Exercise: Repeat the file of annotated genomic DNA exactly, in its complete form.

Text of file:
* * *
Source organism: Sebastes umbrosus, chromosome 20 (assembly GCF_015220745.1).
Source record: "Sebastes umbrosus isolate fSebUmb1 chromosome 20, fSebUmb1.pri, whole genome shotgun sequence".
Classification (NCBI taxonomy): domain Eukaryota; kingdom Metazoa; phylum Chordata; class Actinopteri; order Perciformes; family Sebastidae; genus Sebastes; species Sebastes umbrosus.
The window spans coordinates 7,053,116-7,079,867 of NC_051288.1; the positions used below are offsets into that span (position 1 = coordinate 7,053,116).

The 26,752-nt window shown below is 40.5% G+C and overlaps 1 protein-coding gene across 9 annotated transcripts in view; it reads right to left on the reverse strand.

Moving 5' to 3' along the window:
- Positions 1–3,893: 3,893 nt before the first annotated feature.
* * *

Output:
Source organism: Sebastes umbrosus, chromosome 20 (assembly GCF_015220745.1).
Source record: "Sebastes umbrosus isolate fSebUmb1 chromosome 20, fSebUmb1.pri, whole genome shotgun sequence".
Classification (NCBI taxonomy): domain Eukaryota; kingdom Metazoa; phylum Chordata; class Actinopteri; order Perciformes; family Sebastidae; genus Sebastes; species Sebastes umbrosus.
The window spans coordinates 7,053,116-7,079,867 of NC_051288.1; the positions used below are offsets into that span (position 1 = coordinate 7,053,116).

The 26,752-nt window shown below is 40.5% G+C and overlaps 1 protein-coding gene across 9 annotated transcripts in view; it reads right to left on the reverse strand.

Moving 5' to 3' along the window:
- Positions 1–3,893: 3,893 nt before the first annotated feature.